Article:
Truth Behind Princess Diana’s Death Explored In New Documentary

CBS documentary explores truth behind Princess Diana's death Credit: Princess Diana Archive/Getty Images

Twenty years after her death, viewers will get the answers to the questions surrounding the crash that killed Princess Diana in the new CBS documentary, Princess Diana: Her Life, Her Death, The Truth that debuts on Monday, May 22 at 8pmET.

Anyone over 40 most likely can still tell you exactly what they were doing on Aug. 31, 1997, when news broke of Princess Diana’s horrific car accident and death. While you may have never been to Paris, the Pont de I’Alma tunnel is etched in your memory, along with many lingering questions and sadness. Iconic people have that impact.

“I think that there are people in history that touch the world in different ways, and Diana was a fairy tale that everybody wanted to believe in. And while the fairy tale didn’t walk down the normal route of lovely endings, she evolved into this iconic figure,” tells Susan Zirinsky, senior executive producer of the special. “She was a selfless example of humanity. She really became a survivor story. … This is a woman who has touched people all over the globe. People’s lives changed because of her. They began to do good deeds because of her. … We deal with the person, the tragedy of the moment, the tragedy of a life that wasn’t what it was expected [to be], but the survival aspect of a woman who really became empowered and made meaning of a life that could have been a very different story.”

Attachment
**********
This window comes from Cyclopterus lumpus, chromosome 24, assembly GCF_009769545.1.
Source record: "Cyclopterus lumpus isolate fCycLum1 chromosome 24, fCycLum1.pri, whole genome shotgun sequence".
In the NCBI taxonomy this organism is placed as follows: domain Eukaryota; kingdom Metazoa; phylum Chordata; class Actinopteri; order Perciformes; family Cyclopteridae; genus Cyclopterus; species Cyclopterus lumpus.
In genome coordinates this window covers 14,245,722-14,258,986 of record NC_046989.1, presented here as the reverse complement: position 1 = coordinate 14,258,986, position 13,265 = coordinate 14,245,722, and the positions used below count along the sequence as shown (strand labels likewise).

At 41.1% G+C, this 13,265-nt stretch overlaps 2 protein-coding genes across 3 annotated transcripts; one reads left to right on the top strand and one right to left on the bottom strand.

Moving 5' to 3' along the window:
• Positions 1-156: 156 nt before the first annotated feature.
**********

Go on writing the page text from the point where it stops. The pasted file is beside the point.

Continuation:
CBS charts Diana’s legacy, as well as investigates the questions and conspiracies (and four independent investigations) surrounding her death, in this two-hour special hosted by Gayle King. Over the past 20 years, numerous conspiracy theories and questions have swirled through tabloids. Was Diana killed intentionally? What was the involvement of the white Fiat Uno? The unknown dark car? What about the lone motorcyclist?

While Zirinsky wouldn’t elaborate on the specifics of what the special covers, she does think people will be satisfied with her team’s rich reporting.

“We believe that from our historic reporting, and our current reporting, we will be able to say and put the cause of her death, and answer questions that have remained, and look at the conspiracies that still swirl around,” Zirinsky says. “I think we will answer some questions, and really come out with a satisfying end. And people then can take her legacy and move on.”